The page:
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Chile rellenos

noun | encyclopedia/cuisine
Pronounced: \chee-leh re-ye-noh\ | IPA: /tʃi lɛ rɛˈyɛ nɔ/

Definition of chile rellenos

literally “filled/stuffed chile” in Spanish. New Mexican and Mexican; a dish consisting of a fried egg-battered pepper stuffed with cheese. As with most comfort foods with regional variations, this usually gives an insight into local food traditions.


Examples of chile rellenos

New Mexico’s variation of this dish consists of a fried egg-battered New Mexican chile pepper, stuffed with asadero, cotija, and/or Tucumcari Cheese; green chile cheddar, green chile jack, feta, asadero, muenster, white cheddar, mild yellow cheddar, asiago, and/or monterey jack.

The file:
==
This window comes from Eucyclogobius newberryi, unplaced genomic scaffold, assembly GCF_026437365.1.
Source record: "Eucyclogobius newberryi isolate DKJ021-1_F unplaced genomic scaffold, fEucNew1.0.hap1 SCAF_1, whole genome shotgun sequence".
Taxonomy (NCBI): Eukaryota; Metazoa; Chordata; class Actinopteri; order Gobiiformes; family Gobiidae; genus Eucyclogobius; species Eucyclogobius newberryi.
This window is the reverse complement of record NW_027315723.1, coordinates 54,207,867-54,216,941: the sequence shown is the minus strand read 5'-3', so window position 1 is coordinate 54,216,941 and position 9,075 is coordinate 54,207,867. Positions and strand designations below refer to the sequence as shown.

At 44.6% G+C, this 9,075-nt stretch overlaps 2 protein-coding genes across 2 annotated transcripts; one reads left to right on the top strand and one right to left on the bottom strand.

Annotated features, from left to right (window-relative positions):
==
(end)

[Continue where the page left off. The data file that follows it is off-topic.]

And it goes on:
Origin of chile rellenos

Many myths and legends surround the origin of this dish. Nuns, from the Mexican state of Puebla, are credited with creating chile en nogada. Agustin de Iturbide, a leader that helped rid Mexico of the European grip of the Spanish army, rested in Puebla on the day of his patron saint, San Agustin. Since the celebration was being held at the local convent, he was able to partake of the chile rellenos the nuns had created. He had been heading home after the signing of the Treaty of Cordoba granting Mexico independence from Spain. Chile en nogada is a chile rellno topped with nogada (a white walnut-based cream sauce), dotted with chopped green parsley and red pomegranate seeds, the colors of the Mexican flag.


First Known Use: 17th century